Tony Kanaan won the Detroit Belle Isle Grand Prix on Sunday – his third victory in the last four races.But a crash involving championship contenders Dario Franchitti and Scott Dixon on the next-to-last lap put Franchitti back into the points lead heading into next week’s season finale at Chicagoland Speedway.
Dixon was running third and Franchitti fourth on the penultimate lap when Dixon attempted to pass second-place Buddy Rice, whose car ran out of fuel and slowed suddenly heading into Turn 13.
Rice slid into the tyre barrier, but Dixon, quick on the throttle and out of sorts from Rice’s sudden deceleration, began a quarter spin to his right. Dixon’s car stopped in the middle of the track and rolled back, collecting Franchitti.
“It was the most bizarre thing,” Franchitti said. “We were sitting there staring at each other. There’s no yellow flag that I know of, so the safety guys can’t come out and help me. No reverse gear, so I’m just sitting there. That upset me more than the incident itself.”
Franchitti, who kept the engine fired during the incident, finally coaxed safety workers into a push, got the No. 27 Andretti Green Racing Honda/Dallara rolling again and crossed the finish line sixth. That was good for a two-position gain and a seven-point swing on Dixon, whose engine died after the crash.
“I said this was going to be a hell of a championship battle, and it’s going to be,” Franchitti said. “We want to win and they want to win. On the track, we don’t take any prisoners.”
Michael Andretti, co-owner of AGR, accused Dixon of purposely wrecking Franchitti by staying off the brake and letting the No. 9 Target Chip Ganassi Racing Honda/Dallara roll back in front of Franchitti’s car.
“Poor sportsmanship is what I saw,” Andretti said. “He took Dario out on purpose. He saw that Dario was going to be able to get by him, so he let off the brake and took Dario out. It was totally on purpose.”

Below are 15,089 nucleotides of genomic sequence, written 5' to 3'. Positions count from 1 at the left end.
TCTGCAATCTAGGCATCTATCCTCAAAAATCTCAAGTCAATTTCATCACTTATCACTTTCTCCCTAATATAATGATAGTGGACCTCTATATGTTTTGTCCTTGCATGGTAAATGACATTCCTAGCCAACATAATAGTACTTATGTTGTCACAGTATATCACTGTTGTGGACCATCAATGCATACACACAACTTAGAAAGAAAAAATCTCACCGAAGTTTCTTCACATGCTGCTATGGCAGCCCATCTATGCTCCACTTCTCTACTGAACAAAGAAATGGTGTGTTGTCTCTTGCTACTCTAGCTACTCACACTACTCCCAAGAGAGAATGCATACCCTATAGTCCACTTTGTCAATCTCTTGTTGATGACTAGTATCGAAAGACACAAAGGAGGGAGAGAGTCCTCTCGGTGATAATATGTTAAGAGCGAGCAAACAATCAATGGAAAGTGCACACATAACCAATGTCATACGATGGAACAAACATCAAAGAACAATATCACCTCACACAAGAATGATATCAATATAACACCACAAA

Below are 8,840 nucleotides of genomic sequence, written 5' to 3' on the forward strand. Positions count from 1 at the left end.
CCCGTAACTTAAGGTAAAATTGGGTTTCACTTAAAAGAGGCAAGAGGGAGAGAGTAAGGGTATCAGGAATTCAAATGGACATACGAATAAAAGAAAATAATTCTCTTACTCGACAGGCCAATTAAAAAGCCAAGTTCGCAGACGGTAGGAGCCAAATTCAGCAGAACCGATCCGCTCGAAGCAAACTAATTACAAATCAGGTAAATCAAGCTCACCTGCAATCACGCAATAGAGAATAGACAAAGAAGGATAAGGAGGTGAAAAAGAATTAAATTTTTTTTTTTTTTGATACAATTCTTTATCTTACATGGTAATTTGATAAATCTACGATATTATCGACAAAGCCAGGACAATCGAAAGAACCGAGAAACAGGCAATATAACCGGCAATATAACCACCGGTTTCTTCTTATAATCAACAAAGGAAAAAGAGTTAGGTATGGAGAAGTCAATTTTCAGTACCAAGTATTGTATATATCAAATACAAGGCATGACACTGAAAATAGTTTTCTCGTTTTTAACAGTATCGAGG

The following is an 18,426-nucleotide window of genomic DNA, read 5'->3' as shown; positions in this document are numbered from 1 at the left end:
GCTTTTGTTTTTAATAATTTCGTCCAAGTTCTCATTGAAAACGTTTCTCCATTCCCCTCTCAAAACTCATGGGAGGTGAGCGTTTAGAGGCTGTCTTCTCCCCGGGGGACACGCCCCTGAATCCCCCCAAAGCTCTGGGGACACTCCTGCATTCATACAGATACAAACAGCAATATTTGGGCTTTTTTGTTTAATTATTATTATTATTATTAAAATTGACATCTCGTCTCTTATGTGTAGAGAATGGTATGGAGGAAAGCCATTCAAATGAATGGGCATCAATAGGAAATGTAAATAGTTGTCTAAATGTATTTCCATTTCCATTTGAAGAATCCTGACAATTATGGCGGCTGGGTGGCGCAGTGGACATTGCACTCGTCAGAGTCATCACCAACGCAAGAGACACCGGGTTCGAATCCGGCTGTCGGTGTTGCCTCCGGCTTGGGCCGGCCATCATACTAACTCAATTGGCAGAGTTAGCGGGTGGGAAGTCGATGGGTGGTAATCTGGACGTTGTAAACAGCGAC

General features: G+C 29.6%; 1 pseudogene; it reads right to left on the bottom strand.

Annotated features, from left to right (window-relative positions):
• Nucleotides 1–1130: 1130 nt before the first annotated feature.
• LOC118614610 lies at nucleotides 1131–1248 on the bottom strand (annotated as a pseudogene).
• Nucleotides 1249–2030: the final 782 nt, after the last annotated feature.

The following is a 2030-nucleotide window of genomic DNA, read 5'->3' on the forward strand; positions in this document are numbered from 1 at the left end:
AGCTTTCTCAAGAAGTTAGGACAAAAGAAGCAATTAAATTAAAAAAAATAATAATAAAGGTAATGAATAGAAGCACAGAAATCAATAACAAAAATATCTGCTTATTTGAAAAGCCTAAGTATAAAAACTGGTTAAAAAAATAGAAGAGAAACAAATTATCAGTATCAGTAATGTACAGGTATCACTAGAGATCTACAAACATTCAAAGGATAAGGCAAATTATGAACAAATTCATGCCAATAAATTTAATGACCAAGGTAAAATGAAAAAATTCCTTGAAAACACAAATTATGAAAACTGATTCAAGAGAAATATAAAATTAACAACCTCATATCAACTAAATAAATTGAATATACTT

Dixon said the incident never would have happened had Rice not ran out of fuel and slowed in front of him heading into a sharp turn.
“I wasn’t trying to pass Buddy,” Dixon said. “I was in a good position and would not have risked it, but he ran out of fuel. I sideswiped Buddy but tried to keep going. I was just trying to stay ahead of Franchitti for valuable points.”
The tangle between leaders also led to an angry confrontation between AGR co-owner Kevin Savoree and Ganassi, whose teams were pitted next to one another. Savoree reportedly confronted Ganassi after the crash. The two exchanged angry words before walking away.
“It’s part of the game,” Kanaan said. “People are trying to get everything they can. People are trying to do anything they can to disrupt the other team.
“Anything you can do to gain an advantage is fair game. It’s been so close and the fight for the championship has been so hard. They play every card they get, and we play every card we get.”
Lost in the action and anger was Kanaan’s fifth victory of the season, one that – coupled with the late crash – brought him to within 39 points of the lead, still capable of stealing the championship at Chicago.
“Yes, it’s been crazy, but it’s also been good,” Kanaan said of the intensity of the duel between Andretti Green and Ganassi.
“As drivers, we always get along. We’re one big family. But sometimes it’s good to have what we have now. I’m not saying the bad stuff and the fighting are good things, but we’re humans. We’re under pressure.”